Pillars of research

    In 2021, the Thirty Meter Telescope will open on the summit of Mauna Kea, offering unprecedented glimpses into the beginning of the universe. The telescope will eventually be the most powerful in the world, and ensuring its success is the number-one priority among UC astronomers.

    But Ian McLean, founder and director of the UCLA Infrared lab, where many of the instruments for Keck are developed, noted Lick is integral to that very effort. The smaller telescopes at Lick, he said, are where the instruments and technologies for larger telescopes such as the Thirty Meter are first tested and perfected.

    McLean — whose lab competes with Lick for funds — explained that though telescopes collect light, it is the instrumentation at the focus of a telescope that creates the science output and will keep telescopes state-of-the-art in perpetuity. Moving forward, the UC Office of the President plans to divert much of Lick’s money to instrumentation efforts for Keck and TMT.

    For many, this plan seems both clumsy and contradictory.

    “UCOP does not understand technology development for astronomy very well,” said Faber, who is an astronomy professor at UC Santa Cruz. “It’s a process, a continuum … The actions they are taking, first by closing — or threatening to close — Lick and cutting the budget drastically, are a grave threat to this entire system we have so carefully assembled.”

    According to Faber, Lick is currently developing a next-generation adaptive optics system ultimately intended for implementation at the Thirty Meter Telescope.

    “If anyone posits that Lick Observatory is outdated, they’re just wrong,” said Lick support scientist Elinor Gates.

    In 2011, Beckwith organized the UC Astronomy Task Force that conducted a poll among UC faculty to establish priorities for UC astronomy and astrophysics investments. Keck and the Thirty Meter were ranked top priority. In third place was instrumentation and adaptive optics labs, and significantly below that was Lick.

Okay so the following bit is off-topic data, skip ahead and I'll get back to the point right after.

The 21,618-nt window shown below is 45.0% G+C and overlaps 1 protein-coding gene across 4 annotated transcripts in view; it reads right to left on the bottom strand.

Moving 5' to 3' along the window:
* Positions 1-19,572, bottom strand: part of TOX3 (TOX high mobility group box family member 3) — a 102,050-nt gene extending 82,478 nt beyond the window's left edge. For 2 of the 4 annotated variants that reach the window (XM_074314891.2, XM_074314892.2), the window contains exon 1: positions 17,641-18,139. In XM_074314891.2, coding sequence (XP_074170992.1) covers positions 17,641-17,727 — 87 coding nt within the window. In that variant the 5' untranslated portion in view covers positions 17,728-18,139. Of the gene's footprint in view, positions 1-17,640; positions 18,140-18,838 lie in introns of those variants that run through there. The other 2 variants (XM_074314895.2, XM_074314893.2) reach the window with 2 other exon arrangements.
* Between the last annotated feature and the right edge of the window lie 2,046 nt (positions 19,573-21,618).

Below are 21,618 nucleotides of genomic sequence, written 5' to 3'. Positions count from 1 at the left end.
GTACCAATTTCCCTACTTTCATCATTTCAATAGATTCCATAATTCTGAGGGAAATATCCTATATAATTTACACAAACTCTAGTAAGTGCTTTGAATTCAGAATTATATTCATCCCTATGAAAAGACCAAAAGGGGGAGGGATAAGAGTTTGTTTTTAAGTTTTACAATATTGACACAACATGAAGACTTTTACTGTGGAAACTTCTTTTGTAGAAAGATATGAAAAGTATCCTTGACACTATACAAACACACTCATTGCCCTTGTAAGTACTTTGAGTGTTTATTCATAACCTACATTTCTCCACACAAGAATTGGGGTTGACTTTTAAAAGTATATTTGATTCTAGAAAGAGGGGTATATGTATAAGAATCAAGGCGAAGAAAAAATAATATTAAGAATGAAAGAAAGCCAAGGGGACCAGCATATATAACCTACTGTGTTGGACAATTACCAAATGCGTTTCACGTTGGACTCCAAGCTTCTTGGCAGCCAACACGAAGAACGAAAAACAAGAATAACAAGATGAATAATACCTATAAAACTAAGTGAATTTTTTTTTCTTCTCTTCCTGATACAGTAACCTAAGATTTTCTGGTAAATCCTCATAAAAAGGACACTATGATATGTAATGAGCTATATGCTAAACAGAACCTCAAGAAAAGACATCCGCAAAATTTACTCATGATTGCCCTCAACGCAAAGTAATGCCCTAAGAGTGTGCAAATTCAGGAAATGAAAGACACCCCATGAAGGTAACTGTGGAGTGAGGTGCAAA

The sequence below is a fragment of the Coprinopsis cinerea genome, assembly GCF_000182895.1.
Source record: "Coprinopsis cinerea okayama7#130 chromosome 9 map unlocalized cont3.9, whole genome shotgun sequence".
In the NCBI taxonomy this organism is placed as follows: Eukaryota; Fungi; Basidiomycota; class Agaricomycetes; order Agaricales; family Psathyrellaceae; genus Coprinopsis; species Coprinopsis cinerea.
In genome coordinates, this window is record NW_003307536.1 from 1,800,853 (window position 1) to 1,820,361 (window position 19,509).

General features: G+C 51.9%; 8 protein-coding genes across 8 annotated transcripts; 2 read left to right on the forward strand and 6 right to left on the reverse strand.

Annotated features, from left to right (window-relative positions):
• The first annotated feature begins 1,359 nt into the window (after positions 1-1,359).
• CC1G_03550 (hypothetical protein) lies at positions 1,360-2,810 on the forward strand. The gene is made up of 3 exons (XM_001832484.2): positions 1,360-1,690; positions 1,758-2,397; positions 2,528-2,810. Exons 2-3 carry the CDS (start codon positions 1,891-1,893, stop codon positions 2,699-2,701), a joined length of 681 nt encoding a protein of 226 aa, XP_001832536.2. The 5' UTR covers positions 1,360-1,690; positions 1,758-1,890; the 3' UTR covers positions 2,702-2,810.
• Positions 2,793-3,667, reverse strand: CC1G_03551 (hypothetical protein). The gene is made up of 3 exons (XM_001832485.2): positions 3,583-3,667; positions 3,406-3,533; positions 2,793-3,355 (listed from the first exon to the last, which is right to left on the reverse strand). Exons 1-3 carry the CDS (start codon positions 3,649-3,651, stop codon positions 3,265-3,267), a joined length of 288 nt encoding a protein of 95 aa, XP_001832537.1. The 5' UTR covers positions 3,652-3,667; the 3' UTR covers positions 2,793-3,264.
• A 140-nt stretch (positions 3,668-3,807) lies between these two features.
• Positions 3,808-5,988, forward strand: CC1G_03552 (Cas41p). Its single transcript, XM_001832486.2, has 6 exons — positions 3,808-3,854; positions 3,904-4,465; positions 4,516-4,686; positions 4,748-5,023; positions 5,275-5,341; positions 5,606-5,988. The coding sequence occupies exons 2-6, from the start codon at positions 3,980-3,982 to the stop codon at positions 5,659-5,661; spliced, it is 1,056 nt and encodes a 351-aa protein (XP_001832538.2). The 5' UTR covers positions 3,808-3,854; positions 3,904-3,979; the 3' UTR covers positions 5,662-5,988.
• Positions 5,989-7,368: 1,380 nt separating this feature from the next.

Filippenko called the ranking biased because of the survey’s exclusion of graduate students: Lick’s primary users. Still, as a lower priority for UC faculty, the Astronomy Task Force suggested exploring alternate funding models to reduce operating costs at Lick.

    “Any such cost savings should go toward funding instruments for Keck and TMT so vitally needed,” wrote the Astronomy Task Force.

    From here, the controversy engulfing Lick seems to be rooted in opposing interpretations of that recommendation.

    The UCO Board cites the Astronomy Task Force report as one of the main qualifiers behind their recommendation to cut all funds for Lick.

    “Accordingly, all cost savings resulting from the repurposing of Lick should be used to support the development of instruments for Keck and TMT,” the board wrote.

    But Illingworth argues the lower ranking was not meant to preclude Lick from receiving university funds but to establish its lessened portion of the budget.

    “The priorities mean that’s where you place your emphasis, but you don’t kill things — that’s another decision altogether.” — Garth Illingworth, a UC Santa Cruz professor of astronomy

    The budget for UC astronomy is about $21 million a year — about $13 million of which funds the UC’s share in Keck. Lick’s operating budget, roughly $1.3 million, accounts for about 6 percent of the total astronomy budget.

    “It’s an absolute bargain,” said Illingworth, who hasn’t used Lick for 15 years because of his particular field of astronomy but supports it because of what he calls a systemwide responsibility. “The priorities mean that’s where you place your emphasis, but you don’t kill things — that’s another decision altogether.”

    According to Dorr, the only way Lick could continue receiving university funds after 2018 would be if astronomers provide for it within UCO’s budget by reducing support for Keck.

    Dorr doesn’t believe that will happen, and the astronomers know it won’t.

    Paul Lynam operates the dome of the Shane 3 Meter Telescope at Lick Observatory. Photo: Lorenz Angelo Gonzales/Staff

    A self-fulfilling prophecy

    The Office of the President has reiterated that it “does not plan to close Lick at this time.” Rather, it is looking to “develop and implement a funding model that will shift Lick’s operations to alternative fund sources.”